The New York City Department of Correction has released data confirming that the Rikers Island jail nursery is little used and that upward of half of all applicants are denied entry.
The data, released more than four months after The New York World initially filed a records request, further confirm and update statistics obtained by the World through other sources.
In October, the World detailed the difficulties pregnant inmates face in gaining access to the two nursery programs operated in New York State, one of which is at Rikers.
The nursery program allows female inmates to stay with their newborns for several months after delivery. Studies have shown that participation in a nursery program can cut recidivism by as much as half.
The state has yet to provide any information as a result of a similar open records request filed over the summer regarding the nursery program at Bedford Hills Correctional Facility for Women in Westchester County.
To learn more details about the issues facing the nursery programs, check out our “Access Denied” series.
The new Rikers Island data show that as of November, only 11 of 19 applications to the program were ultimately approved in 2014.
As the World reported earlier, in 2013 only nine of 23 applicants were accepted.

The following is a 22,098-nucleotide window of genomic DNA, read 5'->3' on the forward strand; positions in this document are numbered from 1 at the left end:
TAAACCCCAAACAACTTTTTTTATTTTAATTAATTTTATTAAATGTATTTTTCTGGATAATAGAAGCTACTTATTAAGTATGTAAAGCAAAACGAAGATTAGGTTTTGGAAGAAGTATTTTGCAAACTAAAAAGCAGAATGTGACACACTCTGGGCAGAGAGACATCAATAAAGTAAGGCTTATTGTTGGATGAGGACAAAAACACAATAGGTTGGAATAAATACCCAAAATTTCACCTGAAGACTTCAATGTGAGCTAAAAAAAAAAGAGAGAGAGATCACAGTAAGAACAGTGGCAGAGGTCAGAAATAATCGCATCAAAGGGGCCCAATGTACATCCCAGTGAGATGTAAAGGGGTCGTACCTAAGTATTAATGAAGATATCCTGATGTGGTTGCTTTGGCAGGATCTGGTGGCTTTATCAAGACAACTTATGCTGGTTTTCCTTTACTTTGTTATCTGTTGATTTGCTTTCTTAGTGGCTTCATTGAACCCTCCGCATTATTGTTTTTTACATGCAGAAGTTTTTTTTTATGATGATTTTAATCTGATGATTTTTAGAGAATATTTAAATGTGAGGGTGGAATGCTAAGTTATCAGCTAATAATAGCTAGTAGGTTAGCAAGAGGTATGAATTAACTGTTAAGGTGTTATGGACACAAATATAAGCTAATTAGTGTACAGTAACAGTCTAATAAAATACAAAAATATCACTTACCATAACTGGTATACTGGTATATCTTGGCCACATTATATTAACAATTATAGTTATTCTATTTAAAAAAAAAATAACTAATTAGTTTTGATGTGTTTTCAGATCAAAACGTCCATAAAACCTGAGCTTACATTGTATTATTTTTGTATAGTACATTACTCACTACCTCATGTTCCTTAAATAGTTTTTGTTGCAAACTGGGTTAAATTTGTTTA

The past two years represented a significant decline in the percentage of inmates who successfully applied to the program. Between 2010 and 2012, nearly 75 percent of applicants were approved.
Records also show a corresponding decline in participation at the nursery.
In 2005, an average of five mother-baby pairs were living in the nursery at any given time. And, as recently as 2012, the number remained as high as four. However, this year, the average has fallen to less than a single participant on any given day.
The length of stay for inmates accepted into the nursery has also dropped significantly from an average of more than 100 days in 2011 and 2012, to 50 days or less in the past two years.
Some of the decline in participation can be attributed to the declining female population at Rikers, which dropped from a 10-year high of 8,344 in 2007 to 6,122 in 2013, a 27 percent decline.
The World had also requested information detailing the time it takes to process applications, but a Department of Correction (DOC) official says that it does not maintain those records.
Delays in the application process were noted in a 2010 lawsuit filed by Arisleida Duarte, a former inmate whose nursery application was rejected
In an interview with a New Work World reporter in September, Deputy DOC Commissioner Erik Berliner announced several reforms to the nursery program in an attempt to drive up usage, including allowing pregnant women to enter the program prior to giving birth and conducting a review of the application process.
Inmate advocate Jane Stanicki said access to the Rikers nursery appears to have improved within the past few months since the DOC implemented official changes and a new warden took over the Rose M. Singer women’s facility on Rikers Island earlier this year.
“The last round of decisions we’re aware of has been positive,” said Stanicki, a board member of Hour Children, a nonprofit that provides support to families of incarcerated women. She said that all inmates who have applied since October have been approved.